MR. IGLESIAS: Unprecedented. It had never happened.

BILL MOYERS: Senator Domenici wasn't just calling the prosecutor. He reached out to the White House where Karl Rove and the president had already passed onto Gonzales complaints that Iglesias was not moving on allegations that Democrats were voting improperly in local elections.

JOSH MARSHALL: The fact that he wouldn't bring what I think would have clearly been bogus indictments, put him on the outs with Republican Party officials in his state. And that led to a string of complaints from Republicans in New Mexico to Karl Rove, to the President. So, he was already on thin ice.

BILL MOYERS: The scandal has grown beyond the issue of prosecutors being fired. But there's a flipside to it, and that is who is being hired? What can you say about that?

JOSH MARSHALL: Over the course of last year, they were installing highly political U.S. attorneys in key swing states. And, in at least some of those cases, they clearly brought highly politicized prosecutions. So the eight U.S. attorneys is sort of like the big red flag. And it's the headline. But if you look beneath there, there's a deeper politicization that I think was happening throughout the U.S. attorney system.

BILL MOYERS: Consider this document now in the hands of Congress. It's a list, kept by the Justice Department, of all the U.S. attorneys who have served under President Bush.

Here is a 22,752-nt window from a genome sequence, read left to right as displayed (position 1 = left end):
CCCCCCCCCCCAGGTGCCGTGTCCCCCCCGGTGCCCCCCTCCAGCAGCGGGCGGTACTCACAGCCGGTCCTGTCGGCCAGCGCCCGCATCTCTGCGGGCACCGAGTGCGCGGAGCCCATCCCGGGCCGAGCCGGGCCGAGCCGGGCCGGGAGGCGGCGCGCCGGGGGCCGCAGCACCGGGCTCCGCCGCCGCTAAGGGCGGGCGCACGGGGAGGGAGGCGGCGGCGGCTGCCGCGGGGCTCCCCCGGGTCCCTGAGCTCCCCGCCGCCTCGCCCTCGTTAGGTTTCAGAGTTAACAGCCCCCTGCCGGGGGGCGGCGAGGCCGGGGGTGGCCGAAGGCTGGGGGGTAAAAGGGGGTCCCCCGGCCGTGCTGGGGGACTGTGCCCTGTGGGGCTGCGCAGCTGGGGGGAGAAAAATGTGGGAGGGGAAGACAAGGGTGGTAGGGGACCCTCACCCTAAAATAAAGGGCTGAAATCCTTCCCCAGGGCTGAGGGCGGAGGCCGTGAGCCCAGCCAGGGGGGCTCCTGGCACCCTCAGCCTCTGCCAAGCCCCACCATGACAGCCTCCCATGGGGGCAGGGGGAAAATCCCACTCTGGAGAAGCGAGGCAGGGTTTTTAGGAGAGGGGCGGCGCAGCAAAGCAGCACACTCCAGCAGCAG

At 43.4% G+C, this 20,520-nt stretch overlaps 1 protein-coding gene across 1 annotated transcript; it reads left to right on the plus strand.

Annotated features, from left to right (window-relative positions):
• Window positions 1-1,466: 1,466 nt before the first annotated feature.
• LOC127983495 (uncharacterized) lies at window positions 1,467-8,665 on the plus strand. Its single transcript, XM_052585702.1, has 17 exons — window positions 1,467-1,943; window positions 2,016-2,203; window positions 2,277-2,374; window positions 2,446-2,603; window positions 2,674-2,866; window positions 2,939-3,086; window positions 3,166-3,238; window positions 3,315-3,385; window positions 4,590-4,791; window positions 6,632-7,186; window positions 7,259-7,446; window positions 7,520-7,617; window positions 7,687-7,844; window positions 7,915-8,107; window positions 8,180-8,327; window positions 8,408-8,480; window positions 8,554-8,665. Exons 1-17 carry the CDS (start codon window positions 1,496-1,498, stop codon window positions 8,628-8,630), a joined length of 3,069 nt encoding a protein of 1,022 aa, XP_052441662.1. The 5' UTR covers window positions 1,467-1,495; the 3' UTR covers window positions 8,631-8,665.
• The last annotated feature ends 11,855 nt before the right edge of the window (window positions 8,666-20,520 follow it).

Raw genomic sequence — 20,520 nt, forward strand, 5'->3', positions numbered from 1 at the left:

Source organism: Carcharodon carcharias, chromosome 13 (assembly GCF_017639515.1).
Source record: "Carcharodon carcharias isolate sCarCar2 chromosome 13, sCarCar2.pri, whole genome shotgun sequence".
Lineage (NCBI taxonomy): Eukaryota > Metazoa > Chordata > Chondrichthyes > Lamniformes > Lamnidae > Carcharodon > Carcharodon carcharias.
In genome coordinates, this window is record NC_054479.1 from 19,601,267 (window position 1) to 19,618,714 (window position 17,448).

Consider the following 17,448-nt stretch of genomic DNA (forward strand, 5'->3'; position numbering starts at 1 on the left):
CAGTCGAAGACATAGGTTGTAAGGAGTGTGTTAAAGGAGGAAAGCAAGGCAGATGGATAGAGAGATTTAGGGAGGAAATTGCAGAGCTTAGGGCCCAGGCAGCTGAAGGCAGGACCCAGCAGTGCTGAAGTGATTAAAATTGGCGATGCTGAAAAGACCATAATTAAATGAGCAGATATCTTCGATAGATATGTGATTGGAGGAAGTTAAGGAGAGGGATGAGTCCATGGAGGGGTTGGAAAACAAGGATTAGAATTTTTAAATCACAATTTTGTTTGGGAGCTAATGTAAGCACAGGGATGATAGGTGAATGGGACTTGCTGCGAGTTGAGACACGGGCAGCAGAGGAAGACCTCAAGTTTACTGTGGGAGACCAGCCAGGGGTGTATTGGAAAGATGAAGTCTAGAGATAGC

Along with names it includes notes about prosecution, judicial, and political experience. Then, there's this additional, and surprising, column indicating whether or not they are members of The Federalist Society.

JOSH MARSHALL: The Federalist Society is this conservative legal organization. And I think, for the Bush administration, being a member of the Federalist Society meant you were-- a reliable, ideological, partisan Republican. It wasn't enough just to be registered as a Republican, or to be-- have a generally conservative judicial philosophy, or prosecutorial philosophy. It meant that, basically, meant that you were a real movement conservative, a Party regular. That's what being a Federalist Society member means.

BILL MOYERS: A network of kindred spirits committed to the same conservative cause.

JOSH MARSHALL: Yeah. It's being one of the-- it's being a member of that team in their eyes. And that kind of loyalty -- it's no accident that there's that line in Kyle Sampson's email where he talks about most of the U.S. attorneys being, "Loyal Bushies." That's really what it comes down to. Being political-- that kind of political loyalty.

BILL MOYERS: Marshall's case in point: Timothy Griffin. Attorney General Gonzales picked him last year to replace the fired prosecutor in Little Rock, Arkansas.

Griffin's reputation was as a highly partisan operative ... first doing opposition research for The Republican National Committee and then As Karl Rove's deputy in the White House.

According to an internal Justice Department e-mail ... "Getting [Griffin] appointed [as U.S. Attorney] ... Was important to ... Karl."

JOSH MARSHALL: This, I think, is an example of, a lot of people say, 'Well, they're political appointees.' There's a difference, though, between being a political appointee and putting a political operative in charge of a U.S. attorney's office. I mean an example is: I think James Carville is an attorney. But-- no-- it wouldn't pass a laugh test to make James Carville a U.S. attorney in Washington DC. He wouldn't have credibility. He's too political.

BILL MOYERS: And is Tim Griffin in that category of a political operative?

JOSH MARSHALL: Oh, absolutely.